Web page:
Homespun comic character Charlie Farquharson (aka Don Harron) once quipped that the GST was short for “Got ya Second Time around.”
Canada’s hated goods and services tax is a five per cent levy on everything except groceries, education (tuition fees), non-profits, prescription drugs, medical devices such as glasses, residential rent and financial services.
The air we breathe was never considered. But last week, many Canadians were left breathless when two leading economists suggested the federal government expand the GST and eliminate current exemptions — including food.
Michael Smart of the University of Toronto and Jack Mintz, head of the University of Calgary’s School of Public Policy, said in a report that sweeping changes to GST exemptions could reap an additional $39 billion in revenue annually — a 60 per cent increase in what the tax rakes in now.
Commissioned by the School of Public Policy, the report said eliminating the exemptions makes good sense.
“I’m not saying it is politically easy to do these things, I’m saying it’s economically sensible,” Smart said.
But the uproar of Canadians commenting on the Internet said it was economic nonsense.
“They want to tax into poverty the lower- and middle-class person in this country,” one critic wrote. “Food is a necessity, they already tax you when you die, i.e. funerals. I guess they want to tax you from cradle to grave. Taxing food will put more people into food banks, that’s for sure.”
Smart and Mintz expressed concern that Canada’s poor would spend more on food. But the report also recommends taxing tuition fees, non-profits, medical costs and banking services.
The economists argue that eliminating GST exemptions would affect the rich the most, since they are now afforded the same exemptions as the poor. The food exemption, according to the study, is worth $8 billion. “Over a third of that value goes to people whose income is more than $100,000. So we (are now exempting food) to help low-income people, but it’s a very costly way of doing it,” said Mintz.
To offset the additional costs to the poor, the report says the federal government could increase its GST rebates to the lower income bracket.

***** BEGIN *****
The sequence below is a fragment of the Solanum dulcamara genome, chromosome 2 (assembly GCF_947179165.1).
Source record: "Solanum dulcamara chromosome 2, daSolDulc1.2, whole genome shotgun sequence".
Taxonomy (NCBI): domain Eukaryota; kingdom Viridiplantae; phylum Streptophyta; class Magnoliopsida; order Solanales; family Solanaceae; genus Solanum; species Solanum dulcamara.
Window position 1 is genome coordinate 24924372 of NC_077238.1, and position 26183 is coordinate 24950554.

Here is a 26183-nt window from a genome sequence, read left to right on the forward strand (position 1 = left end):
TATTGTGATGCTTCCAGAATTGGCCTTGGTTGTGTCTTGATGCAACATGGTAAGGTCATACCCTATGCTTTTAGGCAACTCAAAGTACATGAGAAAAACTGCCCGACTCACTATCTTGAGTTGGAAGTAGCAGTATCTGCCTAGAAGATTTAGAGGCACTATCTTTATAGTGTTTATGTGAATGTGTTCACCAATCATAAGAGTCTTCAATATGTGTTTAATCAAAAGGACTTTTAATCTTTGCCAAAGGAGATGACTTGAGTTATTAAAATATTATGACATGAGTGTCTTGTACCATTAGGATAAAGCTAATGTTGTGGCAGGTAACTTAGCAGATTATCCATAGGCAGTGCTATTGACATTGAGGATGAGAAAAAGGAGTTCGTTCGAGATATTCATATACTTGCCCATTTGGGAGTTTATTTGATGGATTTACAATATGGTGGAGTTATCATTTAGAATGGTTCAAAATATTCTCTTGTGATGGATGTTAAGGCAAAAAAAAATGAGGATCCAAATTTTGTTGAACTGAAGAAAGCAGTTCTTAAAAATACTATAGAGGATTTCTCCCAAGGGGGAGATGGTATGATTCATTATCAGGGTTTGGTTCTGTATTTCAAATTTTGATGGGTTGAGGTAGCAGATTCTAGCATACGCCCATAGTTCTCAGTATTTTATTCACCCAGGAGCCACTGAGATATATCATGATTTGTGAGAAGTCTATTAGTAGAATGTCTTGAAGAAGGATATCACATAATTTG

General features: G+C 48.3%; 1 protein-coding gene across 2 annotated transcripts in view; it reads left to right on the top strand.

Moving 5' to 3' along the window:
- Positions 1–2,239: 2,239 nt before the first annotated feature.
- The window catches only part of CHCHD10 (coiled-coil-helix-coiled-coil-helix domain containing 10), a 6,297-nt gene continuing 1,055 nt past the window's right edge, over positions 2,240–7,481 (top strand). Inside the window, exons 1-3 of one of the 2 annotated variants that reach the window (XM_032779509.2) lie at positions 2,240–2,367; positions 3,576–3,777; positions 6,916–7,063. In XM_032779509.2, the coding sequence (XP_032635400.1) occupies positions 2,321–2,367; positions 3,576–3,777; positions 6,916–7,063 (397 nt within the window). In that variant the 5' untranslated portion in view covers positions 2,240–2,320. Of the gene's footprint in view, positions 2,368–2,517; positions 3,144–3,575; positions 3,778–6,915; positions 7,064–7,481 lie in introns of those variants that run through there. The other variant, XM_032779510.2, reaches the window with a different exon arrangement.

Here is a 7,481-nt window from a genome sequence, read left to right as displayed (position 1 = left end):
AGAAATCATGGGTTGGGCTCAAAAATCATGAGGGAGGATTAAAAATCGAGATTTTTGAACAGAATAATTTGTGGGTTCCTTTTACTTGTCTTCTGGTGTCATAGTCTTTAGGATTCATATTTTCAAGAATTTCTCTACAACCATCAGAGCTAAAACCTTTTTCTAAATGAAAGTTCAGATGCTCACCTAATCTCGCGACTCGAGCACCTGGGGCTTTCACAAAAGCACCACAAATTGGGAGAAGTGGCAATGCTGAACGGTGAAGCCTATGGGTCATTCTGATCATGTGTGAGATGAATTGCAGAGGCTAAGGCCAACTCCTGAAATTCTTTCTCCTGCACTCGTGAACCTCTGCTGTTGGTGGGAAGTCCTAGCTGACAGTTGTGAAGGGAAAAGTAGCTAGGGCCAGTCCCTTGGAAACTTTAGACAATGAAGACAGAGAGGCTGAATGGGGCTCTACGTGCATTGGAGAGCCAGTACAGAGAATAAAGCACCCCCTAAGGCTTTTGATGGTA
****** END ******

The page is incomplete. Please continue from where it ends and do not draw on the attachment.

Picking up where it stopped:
But the cost of collecting and then refunding millions of dollars in GST to low-income Canadians will only grow.
According to recent statistics, Canadians earning $10,823 to $42,00 annually pay Revenue Canada an estimated 15 per cent of that income — not including provincial taxes. Those earning $42,000 to $85,413 are taxed 22 per cent federally. The average Canadian falls into the 22 per cent bracket, earning an annual single income of $46,550.
In addition, the average Canadian family carries debt of more than $100,000.
On the other hand, corporate income tax rates in Canada were set at 15 per cent on Jan. 1, 2012, the “lowest statutory tax rate on a new business investment in the Group of 7 (G7)”, according to Business Tax Canada.
“As a whole, there is a significant minority of Canadians who are on financially shaky ground . . . it’s a group we have to pay attention to,” says Katherine Scott, director of programs at Vanier Institute. That’s the group Smart and Mintz are forgetting.
And don’t forget the GST is applied immediately. Those strangled by a limited income need that money now, not every three months when the rebates would be paid.
It’s also disconcerting that the GST could be applied to students, as tuition fees and other costs associated with getting a post-secondary education continue to rise.
The economists argue that eliminating exemptions could ultimately lower the GST, fund social services and create income tax breaks to help the poorest Canadians. But that kind of outcome is up to government — and not necessarily dictated by logic.
So it seems more likely that we will be left with what Charlie Farquarson might label the GTT: “Got ya Third Time around.”
Rick Zemanek is an Advocate editor.